Buying a property in the United States is expensive. Very expensive. The dream of owning a home is increasingly becoming a distant dream, especially for younger generations.

According to the United States Department of Housing, the average price of homes sold in the country has risen almost 63% in 10 years, jumping from $265,000 in 2013 to $431,000 in 2023. According to experts, there are two big villains in this story: inflation and high interest rates.

The impact of high interest rates

Although well below the Brazilian base rate of 12.25%, interest rates in the US rose from 0.25% in March 2022 to 5.5% in July 2023. Such high interest rates have not been seen in the country for over two decades. In the last four months, the rate has remained the same, but it remains too high for owners to want to change their home.

Suzanne Hollander, professor, real estate lawyer and real estate broker in South Florida who has taught courses at IBMEC, in São Paulo, explained the situation to Brazil in fact.

“High rates are making homeowners unwilling to sell and move,” says Suzanne. “This phenomenon is called ‘golden handcuffs’. It’s like your hands are handcuffed. They can’t or don’t want to sell, because even if they sell at a high price, and if they go to buy, they will buy the new property at a high price and the interest will be higher than those they had access to years ago.”

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The objective of high interest rates, according to the Federal Reserve (FED), the American Central Bank, is to combat inflation. The FED wants the index, which is currently at 3.7%, to reach 2% per year.

The justification is that, with the financial aid given by the government during the pandemic, the increase in demand for goods and services overheated the economy, taking inflation from 1.4% in January 2021 to 9.1% in June 2022. .

The pandemic effect

This, however, is not the only role of Covid-19 in the current crisis. Itzhack Ben-David, a professor at Ohio State University, spoke to the reporter about the subject.

“We had a shortage of supplies,” says Itzhak. “If we go back to 2020, 2021, you will remember that there was a shortage of wood for new construction, as well as other materials. And all of this has made building new homes more expensive, which eventually affects the secondary market for existing homes, and this market also becomes more expensive.”

The crisis in the supply chain is another responsible for inflation around the world. With production being affected by measures to control the transmission of the Coronavirus, the supply of products fell, thus increasing prices.

Rent in the heights

The situation is also not easy for those who pay rent. In January 2020, the average monthly price for a 2-bedroom property in the country was US$1,093, today the same property costs an average of US$1,320 per month.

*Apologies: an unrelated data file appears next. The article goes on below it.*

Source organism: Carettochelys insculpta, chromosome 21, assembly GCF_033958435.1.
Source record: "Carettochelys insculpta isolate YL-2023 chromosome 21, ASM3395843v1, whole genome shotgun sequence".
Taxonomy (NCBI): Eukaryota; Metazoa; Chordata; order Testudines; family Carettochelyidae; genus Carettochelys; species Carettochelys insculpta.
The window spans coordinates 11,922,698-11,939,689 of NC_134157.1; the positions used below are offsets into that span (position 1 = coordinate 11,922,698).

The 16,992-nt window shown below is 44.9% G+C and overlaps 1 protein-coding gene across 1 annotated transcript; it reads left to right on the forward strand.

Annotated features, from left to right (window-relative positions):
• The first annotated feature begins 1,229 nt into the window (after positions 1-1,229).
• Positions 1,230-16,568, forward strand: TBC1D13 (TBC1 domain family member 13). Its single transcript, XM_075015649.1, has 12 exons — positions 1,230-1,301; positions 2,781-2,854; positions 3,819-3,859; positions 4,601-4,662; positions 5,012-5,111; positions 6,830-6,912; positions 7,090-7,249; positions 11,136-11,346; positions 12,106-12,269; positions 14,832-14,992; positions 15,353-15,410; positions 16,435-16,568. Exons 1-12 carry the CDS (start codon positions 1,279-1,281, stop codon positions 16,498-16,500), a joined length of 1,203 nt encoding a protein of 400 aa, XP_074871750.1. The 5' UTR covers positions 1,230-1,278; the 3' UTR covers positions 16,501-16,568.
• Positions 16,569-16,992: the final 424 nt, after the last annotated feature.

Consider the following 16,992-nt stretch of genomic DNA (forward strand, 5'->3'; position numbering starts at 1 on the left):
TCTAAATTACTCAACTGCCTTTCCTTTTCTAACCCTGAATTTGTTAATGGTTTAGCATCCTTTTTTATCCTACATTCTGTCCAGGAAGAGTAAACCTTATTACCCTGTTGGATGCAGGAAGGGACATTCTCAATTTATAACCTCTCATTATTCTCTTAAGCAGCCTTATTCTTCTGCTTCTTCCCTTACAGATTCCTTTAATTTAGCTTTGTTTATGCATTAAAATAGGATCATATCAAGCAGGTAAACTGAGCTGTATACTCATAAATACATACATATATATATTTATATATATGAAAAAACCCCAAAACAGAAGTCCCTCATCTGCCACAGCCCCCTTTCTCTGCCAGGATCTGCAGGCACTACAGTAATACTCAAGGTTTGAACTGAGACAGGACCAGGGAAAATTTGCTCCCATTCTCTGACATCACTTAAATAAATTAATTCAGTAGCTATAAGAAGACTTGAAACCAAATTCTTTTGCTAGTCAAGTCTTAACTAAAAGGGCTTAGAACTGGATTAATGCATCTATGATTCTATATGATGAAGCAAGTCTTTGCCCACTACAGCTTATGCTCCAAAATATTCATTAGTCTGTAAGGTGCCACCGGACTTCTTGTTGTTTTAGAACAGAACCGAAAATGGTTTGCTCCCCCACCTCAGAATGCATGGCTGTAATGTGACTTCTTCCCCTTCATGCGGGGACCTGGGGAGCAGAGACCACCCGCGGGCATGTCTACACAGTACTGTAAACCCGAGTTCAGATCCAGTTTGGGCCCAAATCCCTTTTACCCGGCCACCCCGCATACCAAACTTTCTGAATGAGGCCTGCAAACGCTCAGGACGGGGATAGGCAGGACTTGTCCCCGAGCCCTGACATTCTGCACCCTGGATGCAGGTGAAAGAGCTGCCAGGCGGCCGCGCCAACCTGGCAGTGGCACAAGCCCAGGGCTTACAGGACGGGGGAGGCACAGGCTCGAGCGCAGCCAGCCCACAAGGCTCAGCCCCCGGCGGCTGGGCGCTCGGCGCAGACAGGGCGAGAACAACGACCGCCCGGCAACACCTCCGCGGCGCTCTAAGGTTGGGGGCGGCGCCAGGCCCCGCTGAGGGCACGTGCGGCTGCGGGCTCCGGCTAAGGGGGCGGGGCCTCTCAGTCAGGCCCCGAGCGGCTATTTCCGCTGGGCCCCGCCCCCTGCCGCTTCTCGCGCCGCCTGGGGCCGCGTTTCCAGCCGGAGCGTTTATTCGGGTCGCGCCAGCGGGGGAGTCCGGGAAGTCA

In large cities the situation is even worse. In August, New York broke an all-time record, with an average rent of US$5,600, according to a survey carried out by Douglas Elliman and Miller Samuel.

Since September 5th of this year, a law has come into force in the country’s largest city that prohibits renting entire apartments on Airbnb, or other online rental platforms, for less than 30 days. The measure aims to add new properties to the market and try to contain the rise in prices.

Furthermore, the greater difficulty in buying properties has increased the search for rentals. “The average value of a mortgage today is approximately 52% higher than that of rent, so many people are deciding to rent, or it is the only alternative”, explains Suzanne Hollander.

The Florida lawyer and broker also explains that another situation is becoming common: “We are also seeing another phenomenon, in which people are not becoming owners or renting, but rather moving to their parents’ or friends so they can save and improve their credit so that one day they can buy a property.”

Data recently released by the FED show that inflation continues to fall. For market analysts, this is an indication that interest rates should decrease in the first half of next year.

Ben-David, however, warns that the problem is likely to persist and that new factors are likely to negatively affect house prices in the not-too-distant future.

“I would think that inflation and interest are the main causes,” says the professor. “At a certain point we should start to see the effect of climate change. This is also a possibility, especially in relatively low-lying areas close to the Atlantic or Pacific. This should impact prices in the real estate market.”

Editing: Leandro Melito


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